Tricolored bumble bee (Photo by Rob Foster, CC BY 4.0)

Tricolored bumble bee (Photo by Rob Foster, CC BY 4.0)

Short-tailed swallowtail (Photo by Sue Labbe, CC-BY-NC)

Short-tailed swallowtail (Photo by Sue Labbe, CC-BY-NC)

Short-tailed swallowtail


A medium-sized butterfly in the swallowtail family, this species has two bands of yellow spots and a blue wash on rounded, black wings. It has a red-orange spot with a black centre on its hindwings. Young larvae are brown with white markings, later developing green and black bands.

It can be distinguished from another butterfly in this range, the black swallowtail, by its shorter tail and rounder forewings.


short tail swallowtail map

(Click on the image to enlarge)

The short-tailed swallowtail has three subspecies. The brevicauda subspecies can be found on the island of Newfoundland and on Anticosti Island, in Quebec. The bretonensis subspecies occurs on Cape Breton Island, Nova Scotia, and in New Brunswick. And the gaspeensis subspecies is found in Quebec and recently in Maine.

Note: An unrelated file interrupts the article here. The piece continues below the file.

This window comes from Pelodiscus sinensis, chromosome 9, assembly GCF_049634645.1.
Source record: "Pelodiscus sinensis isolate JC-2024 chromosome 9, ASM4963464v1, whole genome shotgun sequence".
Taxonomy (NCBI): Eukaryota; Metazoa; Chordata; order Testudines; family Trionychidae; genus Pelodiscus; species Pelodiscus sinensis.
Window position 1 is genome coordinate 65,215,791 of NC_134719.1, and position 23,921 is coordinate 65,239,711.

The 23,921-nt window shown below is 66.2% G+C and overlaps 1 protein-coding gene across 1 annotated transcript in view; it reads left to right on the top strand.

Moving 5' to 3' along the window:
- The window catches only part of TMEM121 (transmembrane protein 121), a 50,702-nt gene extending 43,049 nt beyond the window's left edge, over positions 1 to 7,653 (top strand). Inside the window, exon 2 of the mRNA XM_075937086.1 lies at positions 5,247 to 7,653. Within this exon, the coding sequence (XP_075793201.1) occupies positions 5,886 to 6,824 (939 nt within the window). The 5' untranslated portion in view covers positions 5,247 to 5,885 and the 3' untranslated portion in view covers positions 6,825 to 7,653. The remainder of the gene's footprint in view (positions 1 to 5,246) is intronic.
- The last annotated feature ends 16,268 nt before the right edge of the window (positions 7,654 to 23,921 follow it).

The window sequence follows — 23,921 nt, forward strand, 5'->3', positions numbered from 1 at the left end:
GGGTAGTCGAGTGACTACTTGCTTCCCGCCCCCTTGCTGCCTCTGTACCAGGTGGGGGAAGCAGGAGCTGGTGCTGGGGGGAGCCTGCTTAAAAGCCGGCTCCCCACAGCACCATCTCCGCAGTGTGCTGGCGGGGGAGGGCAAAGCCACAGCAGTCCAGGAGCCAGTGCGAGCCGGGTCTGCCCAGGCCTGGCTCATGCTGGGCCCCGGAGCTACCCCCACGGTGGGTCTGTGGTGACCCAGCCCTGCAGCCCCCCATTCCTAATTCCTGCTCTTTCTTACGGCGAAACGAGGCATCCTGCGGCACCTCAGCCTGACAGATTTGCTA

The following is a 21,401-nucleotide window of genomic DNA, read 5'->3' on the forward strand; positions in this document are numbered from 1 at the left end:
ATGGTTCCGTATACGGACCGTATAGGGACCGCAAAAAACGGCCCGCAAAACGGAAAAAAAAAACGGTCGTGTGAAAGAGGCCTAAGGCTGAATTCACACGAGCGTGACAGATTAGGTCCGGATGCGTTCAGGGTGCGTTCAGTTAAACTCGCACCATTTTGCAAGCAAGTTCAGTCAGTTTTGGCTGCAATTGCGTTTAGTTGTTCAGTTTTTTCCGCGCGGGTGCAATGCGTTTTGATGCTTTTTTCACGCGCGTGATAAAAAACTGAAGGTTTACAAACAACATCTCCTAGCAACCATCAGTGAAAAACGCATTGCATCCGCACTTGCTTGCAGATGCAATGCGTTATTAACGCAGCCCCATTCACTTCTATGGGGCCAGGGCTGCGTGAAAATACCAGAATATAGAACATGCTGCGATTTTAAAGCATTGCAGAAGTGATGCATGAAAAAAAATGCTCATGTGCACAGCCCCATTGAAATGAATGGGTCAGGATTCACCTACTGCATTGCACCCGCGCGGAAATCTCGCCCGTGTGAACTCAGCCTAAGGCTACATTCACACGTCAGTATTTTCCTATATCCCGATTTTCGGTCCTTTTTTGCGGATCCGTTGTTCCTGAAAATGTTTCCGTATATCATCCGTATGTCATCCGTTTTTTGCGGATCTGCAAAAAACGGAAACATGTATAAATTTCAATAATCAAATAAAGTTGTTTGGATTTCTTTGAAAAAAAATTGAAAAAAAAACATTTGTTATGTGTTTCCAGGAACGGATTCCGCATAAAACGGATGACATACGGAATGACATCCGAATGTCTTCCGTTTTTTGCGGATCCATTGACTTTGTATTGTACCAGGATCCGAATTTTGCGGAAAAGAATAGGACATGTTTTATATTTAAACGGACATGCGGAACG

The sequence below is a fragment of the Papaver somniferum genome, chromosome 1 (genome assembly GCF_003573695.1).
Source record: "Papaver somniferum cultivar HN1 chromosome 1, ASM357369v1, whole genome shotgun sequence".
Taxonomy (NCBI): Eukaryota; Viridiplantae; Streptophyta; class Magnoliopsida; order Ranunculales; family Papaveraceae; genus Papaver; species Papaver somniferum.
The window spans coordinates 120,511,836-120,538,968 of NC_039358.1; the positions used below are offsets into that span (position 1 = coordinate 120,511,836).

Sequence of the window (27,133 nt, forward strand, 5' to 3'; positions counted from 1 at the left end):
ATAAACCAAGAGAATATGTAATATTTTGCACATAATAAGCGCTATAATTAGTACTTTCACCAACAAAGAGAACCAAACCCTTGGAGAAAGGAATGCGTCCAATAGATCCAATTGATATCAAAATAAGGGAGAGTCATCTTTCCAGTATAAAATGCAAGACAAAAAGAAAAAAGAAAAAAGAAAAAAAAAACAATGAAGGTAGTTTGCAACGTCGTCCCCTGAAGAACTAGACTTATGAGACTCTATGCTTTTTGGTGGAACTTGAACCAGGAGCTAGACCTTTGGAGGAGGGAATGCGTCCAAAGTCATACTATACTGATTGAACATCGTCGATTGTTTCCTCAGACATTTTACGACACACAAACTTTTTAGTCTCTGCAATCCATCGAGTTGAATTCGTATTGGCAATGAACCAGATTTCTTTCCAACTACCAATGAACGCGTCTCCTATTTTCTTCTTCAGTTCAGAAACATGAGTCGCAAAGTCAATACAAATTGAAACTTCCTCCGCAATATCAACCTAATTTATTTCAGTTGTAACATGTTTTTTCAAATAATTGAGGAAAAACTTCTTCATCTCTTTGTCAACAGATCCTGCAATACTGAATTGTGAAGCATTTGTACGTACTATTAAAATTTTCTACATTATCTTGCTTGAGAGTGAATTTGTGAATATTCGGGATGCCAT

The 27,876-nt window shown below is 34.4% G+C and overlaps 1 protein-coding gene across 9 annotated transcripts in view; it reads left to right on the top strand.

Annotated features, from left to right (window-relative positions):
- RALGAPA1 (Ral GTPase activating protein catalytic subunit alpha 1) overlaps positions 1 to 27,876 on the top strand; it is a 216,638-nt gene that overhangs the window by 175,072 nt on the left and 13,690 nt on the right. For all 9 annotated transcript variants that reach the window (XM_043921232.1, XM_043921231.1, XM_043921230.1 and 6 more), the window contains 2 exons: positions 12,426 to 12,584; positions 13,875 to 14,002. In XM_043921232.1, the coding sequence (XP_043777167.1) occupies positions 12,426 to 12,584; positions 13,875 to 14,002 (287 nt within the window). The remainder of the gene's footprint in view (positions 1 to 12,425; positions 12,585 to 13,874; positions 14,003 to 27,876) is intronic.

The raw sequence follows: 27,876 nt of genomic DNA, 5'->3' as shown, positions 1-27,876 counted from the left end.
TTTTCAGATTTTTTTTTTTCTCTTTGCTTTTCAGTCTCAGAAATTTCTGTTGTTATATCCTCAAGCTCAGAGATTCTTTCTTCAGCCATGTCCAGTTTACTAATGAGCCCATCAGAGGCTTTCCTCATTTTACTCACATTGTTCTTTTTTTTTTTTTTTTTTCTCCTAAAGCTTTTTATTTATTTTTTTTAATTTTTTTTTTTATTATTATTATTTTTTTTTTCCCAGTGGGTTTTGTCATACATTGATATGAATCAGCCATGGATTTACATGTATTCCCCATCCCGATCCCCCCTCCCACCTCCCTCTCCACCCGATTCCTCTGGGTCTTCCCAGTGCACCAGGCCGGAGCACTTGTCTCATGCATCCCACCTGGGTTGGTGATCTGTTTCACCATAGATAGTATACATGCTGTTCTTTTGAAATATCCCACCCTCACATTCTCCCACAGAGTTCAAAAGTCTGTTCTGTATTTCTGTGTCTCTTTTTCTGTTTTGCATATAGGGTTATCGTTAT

Two of the subspecies are unique to Canada.

This species makes its habitat in coastal areas. In the larval stage, it feeds on Scotch wild lovage and other plants of the parsley family.


A strong flyer, this butterfly species is often found along the coast. Adult short-tailed swallowtails are in flight from June to July.

Conservation status

Only the brevicauda subspecies of this butterfly appears to be secure. The bretonensis and gaspeensis subspecies are both of conservation concern.

What is NCC doing to protect habitat for this species?

Short-tailed swallowtails need habitat and host plants to lay eggs and feed. The Nature Conservancy of Canada (NCC) protects natural areas within the range of short-tailed swallowtail around the Gulf of St. Lawrence. This species has been recorded at NCC’s Miscou Island, Point Escuminac Nature Reserve and Tabusintac Estuary properties in New Brunswick.


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